I was looking for the independent ones, and saw a few that I liked the look of, but I really had my heart set on a buckskin.  Rodger said that he had two that I may be interested in.  “There’s one,” he said, and painted to a six-month old, never-been-handled buckskin paint lying IN a manure pile.  I asked about the other, less poop-covered one, and he showed me a little filly in a round pen.  She seemed a little weaker – she had been getting over an illness – and I worried about her making the long drive home.

Rodger ran a few horses in a pen for me, and the poop horse was just a little goofy.  That sold me on him.  We settled on him and another six-month old filly that had also never been handled.  We got them on to the trailer and drove them home.

When we got back to the farm, I spent about five minutes with the filly and had a halter on her for the first time.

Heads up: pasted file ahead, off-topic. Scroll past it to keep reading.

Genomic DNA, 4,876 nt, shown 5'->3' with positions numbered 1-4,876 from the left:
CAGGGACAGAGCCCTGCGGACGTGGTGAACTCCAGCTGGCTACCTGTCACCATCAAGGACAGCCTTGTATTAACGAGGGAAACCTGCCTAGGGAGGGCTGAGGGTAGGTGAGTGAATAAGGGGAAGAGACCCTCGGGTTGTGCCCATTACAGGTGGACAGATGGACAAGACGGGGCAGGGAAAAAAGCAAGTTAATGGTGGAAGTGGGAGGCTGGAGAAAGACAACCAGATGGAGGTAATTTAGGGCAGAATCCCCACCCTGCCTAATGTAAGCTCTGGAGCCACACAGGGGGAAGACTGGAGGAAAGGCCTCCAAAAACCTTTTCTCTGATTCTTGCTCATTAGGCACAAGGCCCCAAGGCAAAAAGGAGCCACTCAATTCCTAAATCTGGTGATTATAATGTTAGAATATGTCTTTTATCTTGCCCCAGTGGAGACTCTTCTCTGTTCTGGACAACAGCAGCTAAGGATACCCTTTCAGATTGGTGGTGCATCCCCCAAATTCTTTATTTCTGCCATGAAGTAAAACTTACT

That little buckskin gelding; the poop horse, took two and a half hours.  He was tricky, that guy.  My husband looked at me and said, “We’ve got ourselves a colt.”

Next we had to name him.  I started out calling him Heath, but that never seemed to fit.  Then one day, I just said how about calling him Virgil.  It would be twofold name.  One as a commemoration of Virgil Lawson his breeder; the other kind of metaphorically puts me in mind of a lanky prankster.  So, that settled it; I put Virgil in a box stall until he willingly connected with me.  He’d never been handled before coming to Pennsylvania, so this was the closest I could get to “imprinting” a 6 month old unruly stud colt.  It took him about two weeks to warm up.  But after that, he was all mine.